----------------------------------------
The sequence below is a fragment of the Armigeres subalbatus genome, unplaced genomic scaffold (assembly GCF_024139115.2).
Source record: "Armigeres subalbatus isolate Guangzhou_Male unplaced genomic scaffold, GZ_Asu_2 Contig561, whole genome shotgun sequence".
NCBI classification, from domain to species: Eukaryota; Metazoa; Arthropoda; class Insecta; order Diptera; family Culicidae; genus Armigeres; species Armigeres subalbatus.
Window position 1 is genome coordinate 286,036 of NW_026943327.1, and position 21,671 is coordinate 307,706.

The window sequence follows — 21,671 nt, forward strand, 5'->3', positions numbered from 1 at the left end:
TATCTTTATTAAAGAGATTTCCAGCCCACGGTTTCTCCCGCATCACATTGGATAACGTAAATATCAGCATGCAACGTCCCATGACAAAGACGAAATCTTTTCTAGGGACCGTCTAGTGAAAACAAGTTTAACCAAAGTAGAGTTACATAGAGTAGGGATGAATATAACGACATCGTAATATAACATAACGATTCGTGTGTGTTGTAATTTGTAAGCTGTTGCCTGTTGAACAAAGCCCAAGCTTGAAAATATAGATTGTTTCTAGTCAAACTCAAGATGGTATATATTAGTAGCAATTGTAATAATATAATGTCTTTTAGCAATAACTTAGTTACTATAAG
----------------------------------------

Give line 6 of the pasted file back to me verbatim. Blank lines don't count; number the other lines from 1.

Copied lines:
TATCTTTATTAAAGAGATTTCCAGCCCACGGTTTCTCCCGCATCACATTGGATAACGTAAATATCAGCATGCAACGTCCCATGACAAAGACGAAATCTTTTCTAGGGACCGTCTAGTGAAAACAAGTTTAACCAAAGTAGAGTTACATAGAGTAGGGATGAATATAACGACATCGTAATATAACATAACGATTCGTGTGTGTTGTAATTTGTAAGCTGTTGCCTGTTGAACAAAGCCCAAGCTTGAAAATATAGATTGTTTCTAGTCAAACTCAAGATGGTATATATTAGTAGCAATTGTAATAATATAATGTCTTTTAGCAATAACTTAGTTACTATAAG